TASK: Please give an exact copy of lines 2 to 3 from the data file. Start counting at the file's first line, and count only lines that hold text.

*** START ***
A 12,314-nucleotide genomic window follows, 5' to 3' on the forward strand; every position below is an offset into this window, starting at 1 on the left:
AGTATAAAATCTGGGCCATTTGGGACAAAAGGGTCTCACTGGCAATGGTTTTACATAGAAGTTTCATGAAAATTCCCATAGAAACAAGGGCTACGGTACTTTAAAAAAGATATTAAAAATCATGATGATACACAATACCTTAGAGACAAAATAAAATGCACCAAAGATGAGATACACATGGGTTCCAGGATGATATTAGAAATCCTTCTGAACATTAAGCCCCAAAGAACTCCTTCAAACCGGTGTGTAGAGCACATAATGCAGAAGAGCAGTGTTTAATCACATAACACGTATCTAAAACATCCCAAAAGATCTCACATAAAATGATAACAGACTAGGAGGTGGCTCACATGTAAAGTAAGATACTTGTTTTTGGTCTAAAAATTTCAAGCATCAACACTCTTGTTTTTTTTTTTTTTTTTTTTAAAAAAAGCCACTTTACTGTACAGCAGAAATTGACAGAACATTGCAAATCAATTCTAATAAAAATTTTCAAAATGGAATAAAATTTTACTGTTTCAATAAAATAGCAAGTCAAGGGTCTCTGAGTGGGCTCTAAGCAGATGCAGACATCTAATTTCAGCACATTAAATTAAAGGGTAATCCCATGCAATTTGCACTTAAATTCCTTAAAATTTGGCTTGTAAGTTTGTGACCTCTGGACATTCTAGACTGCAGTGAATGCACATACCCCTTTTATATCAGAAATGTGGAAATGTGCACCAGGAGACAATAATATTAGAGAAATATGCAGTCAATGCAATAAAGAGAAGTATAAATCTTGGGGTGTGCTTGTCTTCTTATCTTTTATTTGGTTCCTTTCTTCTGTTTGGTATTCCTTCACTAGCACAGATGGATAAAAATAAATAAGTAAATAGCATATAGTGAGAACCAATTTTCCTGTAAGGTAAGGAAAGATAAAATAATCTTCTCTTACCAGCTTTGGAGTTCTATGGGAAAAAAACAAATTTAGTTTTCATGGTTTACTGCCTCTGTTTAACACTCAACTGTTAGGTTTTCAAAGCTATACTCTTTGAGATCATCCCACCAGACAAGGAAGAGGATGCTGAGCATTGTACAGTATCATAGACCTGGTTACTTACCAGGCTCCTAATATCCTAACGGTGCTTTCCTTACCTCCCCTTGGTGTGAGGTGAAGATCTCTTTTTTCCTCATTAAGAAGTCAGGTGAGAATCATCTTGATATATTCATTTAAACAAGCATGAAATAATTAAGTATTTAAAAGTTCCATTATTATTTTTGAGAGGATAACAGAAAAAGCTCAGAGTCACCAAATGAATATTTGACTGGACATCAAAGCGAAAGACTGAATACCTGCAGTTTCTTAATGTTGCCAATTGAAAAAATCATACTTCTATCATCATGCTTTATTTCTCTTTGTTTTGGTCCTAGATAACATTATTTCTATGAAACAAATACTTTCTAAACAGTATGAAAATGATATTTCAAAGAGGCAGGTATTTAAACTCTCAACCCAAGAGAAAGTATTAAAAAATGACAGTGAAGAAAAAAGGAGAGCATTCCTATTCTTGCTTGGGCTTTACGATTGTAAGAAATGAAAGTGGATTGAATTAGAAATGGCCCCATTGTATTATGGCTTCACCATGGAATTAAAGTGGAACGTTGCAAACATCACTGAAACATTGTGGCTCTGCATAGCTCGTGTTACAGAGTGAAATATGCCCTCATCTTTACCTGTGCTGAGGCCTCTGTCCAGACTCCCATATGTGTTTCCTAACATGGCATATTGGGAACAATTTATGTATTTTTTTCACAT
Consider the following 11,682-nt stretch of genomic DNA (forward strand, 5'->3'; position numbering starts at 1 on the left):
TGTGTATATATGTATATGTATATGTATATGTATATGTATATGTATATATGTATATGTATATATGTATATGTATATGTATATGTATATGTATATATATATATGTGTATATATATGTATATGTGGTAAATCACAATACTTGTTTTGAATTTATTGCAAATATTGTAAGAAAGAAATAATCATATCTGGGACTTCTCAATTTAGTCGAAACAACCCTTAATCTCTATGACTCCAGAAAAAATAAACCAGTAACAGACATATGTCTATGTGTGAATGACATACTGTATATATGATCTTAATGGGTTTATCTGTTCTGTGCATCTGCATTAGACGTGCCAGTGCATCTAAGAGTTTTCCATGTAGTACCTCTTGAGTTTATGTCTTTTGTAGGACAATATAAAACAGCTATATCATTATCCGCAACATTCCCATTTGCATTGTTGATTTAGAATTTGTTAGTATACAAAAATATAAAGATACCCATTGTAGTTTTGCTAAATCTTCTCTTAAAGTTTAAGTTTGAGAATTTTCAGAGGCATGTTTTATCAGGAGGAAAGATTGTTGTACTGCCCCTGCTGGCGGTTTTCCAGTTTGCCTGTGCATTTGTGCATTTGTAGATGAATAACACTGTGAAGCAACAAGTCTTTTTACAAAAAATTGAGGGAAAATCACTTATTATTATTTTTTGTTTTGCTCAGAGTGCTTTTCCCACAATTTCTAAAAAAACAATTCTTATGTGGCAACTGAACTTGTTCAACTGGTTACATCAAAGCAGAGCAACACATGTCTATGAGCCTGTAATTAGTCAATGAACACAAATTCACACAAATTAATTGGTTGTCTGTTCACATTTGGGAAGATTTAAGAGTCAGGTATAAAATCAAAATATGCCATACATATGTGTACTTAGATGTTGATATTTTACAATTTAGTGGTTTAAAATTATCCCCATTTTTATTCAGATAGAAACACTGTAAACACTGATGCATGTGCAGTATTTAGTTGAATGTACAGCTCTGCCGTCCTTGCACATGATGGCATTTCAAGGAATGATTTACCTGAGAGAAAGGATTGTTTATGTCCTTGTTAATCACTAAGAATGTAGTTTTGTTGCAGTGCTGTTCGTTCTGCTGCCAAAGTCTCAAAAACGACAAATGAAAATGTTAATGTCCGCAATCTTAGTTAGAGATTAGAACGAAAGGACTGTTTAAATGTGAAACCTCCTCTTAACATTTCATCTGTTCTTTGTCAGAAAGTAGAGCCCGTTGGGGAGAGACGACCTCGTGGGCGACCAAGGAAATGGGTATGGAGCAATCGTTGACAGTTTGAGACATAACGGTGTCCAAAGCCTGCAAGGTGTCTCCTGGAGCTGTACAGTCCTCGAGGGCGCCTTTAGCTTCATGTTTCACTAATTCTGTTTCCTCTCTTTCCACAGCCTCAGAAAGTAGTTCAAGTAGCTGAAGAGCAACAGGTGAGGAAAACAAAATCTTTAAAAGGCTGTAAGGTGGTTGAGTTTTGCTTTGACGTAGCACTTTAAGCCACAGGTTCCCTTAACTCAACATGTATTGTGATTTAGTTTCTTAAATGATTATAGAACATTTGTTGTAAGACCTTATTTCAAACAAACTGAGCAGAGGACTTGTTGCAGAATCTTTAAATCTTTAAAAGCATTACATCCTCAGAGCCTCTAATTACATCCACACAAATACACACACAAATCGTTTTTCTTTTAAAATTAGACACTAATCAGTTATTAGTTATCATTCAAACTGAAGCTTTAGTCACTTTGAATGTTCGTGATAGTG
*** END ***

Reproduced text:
AGTATAAAATCTGGGCCATTTGGGACAAAAGGGTCTCACTGGCAATGGTTTTACATAGAAGTTTCATGAAAATTCCCATAGAAACAAGGGCTACGGTACTTTAAAAAAGATATTAAAAATCATGATGATACACAATACCTTAGAGACAAAATAAAATGCACCAAAGATGAGATACACATGGGTTCCAGGATGATATTAGAAATCCTTCTGAACATTAAGCCCCAAAGAACTCCTTCAAACCGGTGTGTAGAGCACATAATGCAGAAGAGCAGTGTTTAATCACATAACACGTATCTAAAACATCCCAAAAGATCTCACATAAAATGATAACAGACTAGGAGGTGGCTCACATGTAAAGTAAGATACTTGTTTTTGGTCTAAAAATTTCAAGCATCAACACTCTTGTTTTTTTTTTTTTTTTTTTTAAAAAAAGCCACTTTACTGTACAGCAGAAATTGACAGAACATTGCAAATCAATTCTAATAAAAATTTTCAAAATGGAATAAAATTTTACTGTTTCAATAAAATAGCAAGTCAAGGGTCTCTGAGTGGGCTCTAAGCAGATGCAGACATCTAATTTCAGCACATTAAATTAAAGGGTAATCCCATGCAATTTGCACTTAAATTCCTTAAAATTTGGCTTGTAAGTTTGTGACCTCTGGACATTCTAGACTGCAGTGAATGCACATACCCCTTTTATATCAGAAATGTGGAAATGTGCACCAGGAGACAATAATATTAGAGAAATATGCAGTCAATGCAATAAAGAGAAGTATAAATCTTGGGGTGTGCTTGTCTTCTTATCTTTTATTTGGTTCCTTTCTTCTGTTTGGTATTCCTTCACTAGCACAGATGGATAAAAATAAATAAGTAAATAGCATATAGTGAGAACCAATTTTCCTGTAAGGTAAGGAAAGATAAAATAATCTTCTCTTACCAGCTTTGGAGTTCTATGGGAAAAAAACAAATTTAGTTTTCATGGTTTACTGCCTCTGTTTAACACTCAACTGTTAGGTTTTCAAAGCTATACTCTTTGAGATCATCCCACCAGACAAGGAAGAGGATGCTGAGCATTGTACAGTATCATAGACCTGGTTACTTACCAGGCTCCTAATATCCTAACGGTGCTTTCCTTACCTCCCCTTGGTGTGAGGTGAAGATCTCTTTTTTCCTCATTAAGAAGTCAGGTGAGAATCATCTTGATATATTCATTTAAACAAGCATGAAATAATTAAGTATTTAAAAGTTCCATTATTATTTTTGAGAGGATAACAGAAAAAGCTCAGAGTCACCAAATGAATATTTGACTGGACATCAAAGCGAAAGACTGAATACCTGCAGTTTCTTAATGTTGCCAATTGAAAAAATCATACTTCTATCATCATGCTTTATTTCTCTTTGTTTTGGTCCTAGATAACATTATTTCTATGAAACAAATACTTTCTAAACAGTATGAAAATGATATTTCAAAGAGGCAGGTATTTAAACTCTCAACCCAAGAGAAAGTATTAAAAAATGACAGTGAAGAAAAAAGGAGAGCATTCCTATTCTTGCTTGGGCTTTACGATTGTAAGAAATGAAAGTGGATTGAATTAGAAATGGCCCCATTGTATTATGGCTTCACCATGGAATTAAAGTGGAACGTTGCAAACATCACTGAAACATTGTGGCTCTGCATAGCTCGTGTTACAGAGTGAAATATGCCCTCATCTTTACCTGTGCTGAGGCCTCTGTCCAGACTCCCATATGTGTTTCCTAACATGGCATATTGGGAACAATTTATGTATTTTTTTCACAT
Consider the following 11,682-nt stretch of genomic DNA (forward strand, 5'->3'; position numbering starts at 1 on the left):